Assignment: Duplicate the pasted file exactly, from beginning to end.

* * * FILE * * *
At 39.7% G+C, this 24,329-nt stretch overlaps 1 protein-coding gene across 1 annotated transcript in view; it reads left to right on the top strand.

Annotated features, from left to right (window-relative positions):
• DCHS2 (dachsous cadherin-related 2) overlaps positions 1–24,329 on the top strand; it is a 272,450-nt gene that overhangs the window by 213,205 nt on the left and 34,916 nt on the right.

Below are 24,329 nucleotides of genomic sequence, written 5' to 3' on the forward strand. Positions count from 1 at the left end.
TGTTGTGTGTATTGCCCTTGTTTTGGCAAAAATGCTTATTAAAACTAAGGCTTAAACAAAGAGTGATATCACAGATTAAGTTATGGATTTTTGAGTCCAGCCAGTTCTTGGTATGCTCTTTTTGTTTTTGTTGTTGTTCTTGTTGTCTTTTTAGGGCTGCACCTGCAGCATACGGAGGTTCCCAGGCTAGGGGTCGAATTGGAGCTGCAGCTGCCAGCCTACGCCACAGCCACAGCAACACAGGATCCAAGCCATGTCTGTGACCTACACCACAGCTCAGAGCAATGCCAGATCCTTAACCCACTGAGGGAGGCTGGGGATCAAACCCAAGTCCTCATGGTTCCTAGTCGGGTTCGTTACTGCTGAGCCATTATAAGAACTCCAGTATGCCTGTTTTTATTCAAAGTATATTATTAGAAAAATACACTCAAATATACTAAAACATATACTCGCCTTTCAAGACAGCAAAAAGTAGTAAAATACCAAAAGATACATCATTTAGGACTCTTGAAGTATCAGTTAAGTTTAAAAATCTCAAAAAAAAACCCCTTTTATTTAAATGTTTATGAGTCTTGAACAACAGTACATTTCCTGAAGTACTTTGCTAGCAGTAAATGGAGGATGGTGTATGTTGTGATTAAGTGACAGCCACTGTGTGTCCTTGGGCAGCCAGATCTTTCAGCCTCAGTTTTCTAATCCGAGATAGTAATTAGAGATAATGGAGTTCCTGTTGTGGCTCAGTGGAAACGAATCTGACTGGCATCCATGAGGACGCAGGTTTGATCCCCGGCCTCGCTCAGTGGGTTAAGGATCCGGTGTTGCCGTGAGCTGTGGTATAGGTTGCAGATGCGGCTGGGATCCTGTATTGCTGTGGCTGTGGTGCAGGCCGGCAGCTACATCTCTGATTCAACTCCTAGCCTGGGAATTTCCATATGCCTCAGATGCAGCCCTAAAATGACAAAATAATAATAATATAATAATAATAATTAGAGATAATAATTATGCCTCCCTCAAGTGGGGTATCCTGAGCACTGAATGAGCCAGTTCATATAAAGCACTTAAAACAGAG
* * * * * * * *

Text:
At 39.7% G+C, this 24,329-nt stretch overlaps 1 protein-coding gene across 1 annotated transcript in view; it reads left to right on the top strand.

Annotated features, from left to right (window-relative positions):
• DCHS2 (dachsous cadherin-related 2) overlaps positions 1–24,329 on the top strand; it is a 272,450-nt gene that overhangs the window by 213,205 nt on the left and 34,916 nt on the right.

Below are 24,329 nucleotides of genomic sequence, written 5' to 3' on the forward strand. Positions count from 1 at the left end.
TGTTGTGTGTATTGCCCTTGTTTTGGCAAAAATGCTTATTAAAACTAAGGCTTAAACAAAGAGTGATATCACAGATTAAGTTATGGATTTTTGAGTCCAGCCAGTTCTTGGTATGCTCTTTTTGTTTTTGTTGTTGTTCTTGTTGTCTTTTTAGGGCTGCACCTGCAGCATACGGAGGTTCCCAGGCTAGGGGTCGAATTGGAGCTGCAGCTGCCAGCCTACGCCACAGCCACAGCAACACAGGATCCAAGCCATGTCTGTGACCTACACCACAGCTCAGAGCAATGCCAGATCCTTAACCCACTGAGGGAGGCTGGGGATCAAACCCAAGTCCTCATGGTTCCTAGTCGGGTTCGTTACTGCTGAGCCATTATAAGAACTCCAGTATGCCTGTTTTTATTCAAAGTATATTATTAGAAAAATACACTCAAATATACTAAAACATATACTCGCCTTTCAAGACAGCAAAAAGTAGTAAAATACCAAAAGATACATCATTTAGGACTCTTGAAGTATCAGTTAAGTTTAAAAATCTCAAAAAAAAACCCCTTTTATTTAAATGTTTATGAGTCTTGAACAACAGTACATTTCCTGAAGTACTTTGCTAGCAGTAAATGGAGGATGGTGTATGTTGTGATTAAGTGACAGCCACTGTGTGTCCTTGGGCAGCCAGATCTTTCAGCCTCAGTTTTCTAATCCGAGATAGTAATTAGAGATAATGGAGTTCCTGTTGTGGCTCAGTGGAAACGAATCTGACTGGCATCCATGAGGACGCAGGTTTGATCCCCGGCCTCGCTCAGTGGGTTAAGGATCCGGTGTTGCCGTGAGCTGTGGTATAGGTTGCAGATGCGGCTGGGATCCTGTATTGCTGTGGCTGTGGTGCAGGCCGGCAGCTACATCTCTGATTCAACTCCTAGCCTGGGAATTTCCATATGCCTCAGATGCAGCCCTAAAATGACAAAATAATAATAATATAATAATAATAATTAGAGATAATAATTATGCCTCCCTCAAGTGGGGTATCCTGAGCACTGAATGAGCCAGTTCATATAAAGCACTTAAAACAGAG